Abstract [en]

    Uniform, highly water-dispersible and ultra-small Fe3O4 nanoparticles were synthesized via a modified one-step coprecipitation approach. The prepared Fe3O4 nanoparticles not only show good magnetic properties, long-term stability in a biological environment, but also exhibit good biocompatibility in cell viability and hemolysis assay. Due to the ultra-small sized and highly water-dispersibility, they exhibit excellent relaxivity properties, the 1.7 nm sized Fe3O4 nanoparticles reveal a low r(2)/r(1) ratio of 2.03 (r(1) = 8.20 mM(-1) s(-1), r(2) = 16.67 mM(-1) s(-1)); and the 2.2 nm sized Fe3O4 nanoparticles also appear to have a low r2/r1 ratio of 4.65 (r(1) = 6.15 mM(-1) s(-1), r(2) = 28.62 mM(-1) s(-1)). This demonstrates that the proposed ultra-small Fe3O4 nanoparticles have great potential as a new type of T-1 magnetic resonance imaging contrast agents. Especially, the 2.2 nm sized Fe3O4 nanoparticles, have a competitive r(1) value and r(2) value compared to commercial contrasting agents such as Gd-DTPA (r(1) = 4.8 mM(-1) s(-1)), and SHU-555C (r(2) = 69 mM(-1) s(-1)). In vitro and in vivo imaging experiments, show that the 2.2 nm sized Fe3O4 nanoparticles exhibit great contrast enhancement, long-term circulation, and low toxicity, which enable these ultrasmall sized Fe3O4 nanoparticles to be promising as T-1 and T-2 dual contrast agents in clinical settings.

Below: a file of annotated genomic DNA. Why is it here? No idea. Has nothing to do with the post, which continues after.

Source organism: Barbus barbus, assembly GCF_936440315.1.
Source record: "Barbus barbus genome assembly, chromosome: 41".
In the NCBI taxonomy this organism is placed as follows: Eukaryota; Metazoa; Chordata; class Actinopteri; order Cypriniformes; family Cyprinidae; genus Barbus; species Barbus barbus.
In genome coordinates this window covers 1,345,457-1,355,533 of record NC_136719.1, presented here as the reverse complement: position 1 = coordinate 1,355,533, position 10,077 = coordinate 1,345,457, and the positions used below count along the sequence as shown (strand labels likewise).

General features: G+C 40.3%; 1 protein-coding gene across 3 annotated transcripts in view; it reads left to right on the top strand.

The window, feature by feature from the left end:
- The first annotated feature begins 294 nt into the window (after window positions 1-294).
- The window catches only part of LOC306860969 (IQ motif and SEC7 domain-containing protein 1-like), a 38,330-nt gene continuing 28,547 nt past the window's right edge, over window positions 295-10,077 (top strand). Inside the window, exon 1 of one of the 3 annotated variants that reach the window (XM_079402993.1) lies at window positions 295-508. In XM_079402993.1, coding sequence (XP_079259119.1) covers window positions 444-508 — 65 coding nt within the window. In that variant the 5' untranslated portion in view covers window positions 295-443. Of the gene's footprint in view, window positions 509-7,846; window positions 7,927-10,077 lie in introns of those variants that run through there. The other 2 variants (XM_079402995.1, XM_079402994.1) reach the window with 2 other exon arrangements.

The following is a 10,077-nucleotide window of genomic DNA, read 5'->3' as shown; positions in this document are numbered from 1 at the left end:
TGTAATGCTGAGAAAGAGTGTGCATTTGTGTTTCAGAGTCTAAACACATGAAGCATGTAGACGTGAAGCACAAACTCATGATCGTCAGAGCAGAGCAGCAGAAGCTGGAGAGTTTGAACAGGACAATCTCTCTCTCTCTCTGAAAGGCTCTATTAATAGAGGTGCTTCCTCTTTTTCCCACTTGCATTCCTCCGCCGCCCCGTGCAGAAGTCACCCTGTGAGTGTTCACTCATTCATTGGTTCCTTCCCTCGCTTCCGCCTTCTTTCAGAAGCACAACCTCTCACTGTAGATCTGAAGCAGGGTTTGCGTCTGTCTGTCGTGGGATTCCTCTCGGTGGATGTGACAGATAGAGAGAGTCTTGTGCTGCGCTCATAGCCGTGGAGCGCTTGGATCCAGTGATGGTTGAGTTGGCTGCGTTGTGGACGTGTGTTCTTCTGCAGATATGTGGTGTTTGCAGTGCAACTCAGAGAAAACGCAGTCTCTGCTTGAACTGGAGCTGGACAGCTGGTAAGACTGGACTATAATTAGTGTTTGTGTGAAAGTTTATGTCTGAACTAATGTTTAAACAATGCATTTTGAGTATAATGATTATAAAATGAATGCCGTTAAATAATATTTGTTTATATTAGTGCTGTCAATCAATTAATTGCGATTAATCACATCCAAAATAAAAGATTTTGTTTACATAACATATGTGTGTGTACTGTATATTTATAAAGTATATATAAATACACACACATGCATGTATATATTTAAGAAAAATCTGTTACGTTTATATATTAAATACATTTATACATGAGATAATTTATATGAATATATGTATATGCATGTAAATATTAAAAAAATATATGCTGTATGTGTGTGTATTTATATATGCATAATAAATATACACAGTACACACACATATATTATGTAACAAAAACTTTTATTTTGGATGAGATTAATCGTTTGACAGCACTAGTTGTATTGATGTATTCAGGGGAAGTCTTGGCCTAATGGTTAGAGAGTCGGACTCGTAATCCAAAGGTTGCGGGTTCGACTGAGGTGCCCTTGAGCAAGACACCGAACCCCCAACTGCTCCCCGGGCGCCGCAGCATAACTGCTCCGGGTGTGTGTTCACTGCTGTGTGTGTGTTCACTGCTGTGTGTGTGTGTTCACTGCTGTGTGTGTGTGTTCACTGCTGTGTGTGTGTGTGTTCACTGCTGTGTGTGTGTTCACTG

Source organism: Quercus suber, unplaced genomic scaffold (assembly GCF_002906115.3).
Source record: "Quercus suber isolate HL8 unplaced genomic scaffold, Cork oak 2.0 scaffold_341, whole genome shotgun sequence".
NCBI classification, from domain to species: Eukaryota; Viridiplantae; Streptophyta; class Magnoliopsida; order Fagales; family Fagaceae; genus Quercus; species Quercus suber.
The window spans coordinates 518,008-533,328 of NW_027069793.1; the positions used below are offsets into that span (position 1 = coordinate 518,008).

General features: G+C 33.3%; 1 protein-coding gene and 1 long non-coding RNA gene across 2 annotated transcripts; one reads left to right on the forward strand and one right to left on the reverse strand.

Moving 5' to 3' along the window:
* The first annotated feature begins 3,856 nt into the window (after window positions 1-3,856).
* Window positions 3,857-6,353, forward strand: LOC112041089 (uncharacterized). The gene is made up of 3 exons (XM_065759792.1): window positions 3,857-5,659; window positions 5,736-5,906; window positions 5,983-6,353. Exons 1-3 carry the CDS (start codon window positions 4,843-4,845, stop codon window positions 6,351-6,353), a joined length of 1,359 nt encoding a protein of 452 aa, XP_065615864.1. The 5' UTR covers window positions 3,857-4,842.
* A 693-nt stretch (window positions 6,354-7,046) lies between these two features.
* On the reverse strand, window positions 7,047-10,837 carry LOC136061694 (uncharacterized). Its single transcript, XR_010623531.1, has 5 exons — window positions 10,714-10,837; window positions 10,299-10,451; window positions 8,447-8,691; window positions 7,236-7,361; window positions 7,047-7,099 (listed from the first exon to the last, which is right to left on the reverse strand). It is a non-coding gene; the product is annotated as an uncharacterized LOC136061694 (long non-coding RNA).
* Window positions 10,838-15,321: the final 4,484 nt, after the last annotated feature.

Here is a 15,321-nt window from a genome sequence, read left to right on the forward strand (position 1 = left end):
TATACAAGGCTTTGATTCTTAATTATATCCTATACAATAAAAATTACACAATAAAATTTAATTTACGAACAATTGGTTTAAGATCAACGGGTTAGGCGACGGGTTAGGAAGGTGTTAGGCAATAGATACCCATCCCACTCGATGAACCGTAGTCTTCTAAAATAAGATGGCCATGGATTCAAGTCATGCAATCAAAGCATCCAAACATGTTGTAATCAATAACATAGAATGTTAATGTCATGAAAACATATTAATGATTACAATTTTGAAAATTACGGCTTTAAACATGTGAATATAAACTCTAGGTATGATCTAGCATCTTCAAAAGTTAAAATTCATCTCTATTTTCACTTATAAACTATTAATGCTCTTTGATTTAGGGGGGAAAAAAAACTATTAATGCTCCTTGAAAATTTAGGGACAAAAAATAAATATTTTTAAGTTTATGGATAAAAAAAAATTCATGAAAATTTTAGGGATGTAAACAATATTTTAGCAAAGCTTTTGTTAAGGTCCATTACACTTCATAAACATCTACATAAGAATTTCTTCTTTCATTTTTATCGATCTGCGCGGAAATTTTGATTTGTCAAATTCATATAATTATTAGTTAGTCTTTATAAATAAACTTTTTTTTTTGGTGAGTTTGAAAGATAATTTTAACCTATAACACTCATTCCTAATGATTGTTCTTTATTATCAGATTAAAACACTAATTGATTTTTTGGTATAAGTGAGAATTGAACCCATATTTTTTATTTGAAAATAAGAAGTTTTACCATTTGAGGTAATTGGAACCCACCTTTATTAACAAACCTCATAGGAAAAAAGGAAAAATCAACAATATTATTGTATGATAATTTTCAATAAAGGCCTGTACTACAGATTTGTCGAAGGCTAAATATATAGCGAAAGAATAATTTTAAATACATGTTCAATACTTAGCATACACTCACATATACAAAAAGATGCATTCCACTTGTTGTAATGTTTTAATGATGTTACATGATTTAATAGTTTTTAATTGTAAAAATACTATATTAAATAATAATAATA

• 20.
    Wang, Hui
    et al.
    Wannan Med Coll, Peoples R China.
    Cai, Fengze
    Wannan Med Coll, Peoples R China.
    Zhou, Le
    Wannan Med Coll, Peoples R China.
    He, Jing
    Wannan Med Coll, Peoples R China.
    Feng, Dexiang
    Wannan Med Coll, Peoples R China.
    Wei, Yan
    Wannan Med Coll, Peoples R China.
    Feng, Zhijun
    Wannan Med Coll, Peoples R China.
    Gu, Xiaoxia
    Wannan Med Coll, Peoples R China.
    Uvdal, Kajsa
    Linköping University, Department of Physics, Chemistry and Biology, Molecular Surface Physics and Nano Science. Linköping University, Faculty of Science & Engineering.
    Hu, Zhang-Jun
    Linköping University, Department of Physics, Chemistry and Biology, Molecular Surface Physics and Nano Science. Linköping University, Faculty of Science & Engineering.
    A red- emissive mitochondrial probe for imaging of the viscosity in living cells2019In: New Journal of Chemistry, ISSN 1144-0546, E-ISSN 1369-9261, Vol. 43, no 22, p. 8811-8815Article in journal (Refereed)
    Abstract [en]

    A novel water- soluble fluorescent probe L based on indole salts has been designed, synthesized and fully characterized. The systematic investigations demonstrated that probe L shows red emission and the fluorescence intensity is linear with the viscosity of the medium. Probe L is able to selectively accumulate in mitochondria within 1 min without any additional reagents for membrane permeabilization. It has been used to distinguish the viscosity differences between mitochondria in normal and nystatin- treated HeLa cells. In addition, due to the good photostability, probe L can be used to monitor the dynamics of mitochondria. These results support that probe L might provide a promising approach for the fluorescence detection of mitochondrial viscosity in living biological systems.

  • 21.
    Wang, Hui
    et al.
    Wannan Med Coll, Peoples R China.
    Fang, Bin
    Anhui Univ, Peoples R China.
    Kong, Lin
    Anhui Univ, Peoples R China.
    Li, Xiangzi
    Wannan Med Coll, Peoples R China.
    Feng, Zhijun
    Wannan Med Coll, Peoples R China.
    Wu, Yunjun
    Wannan Med Coll, Peoples R China.
    Uvdal, Kajsa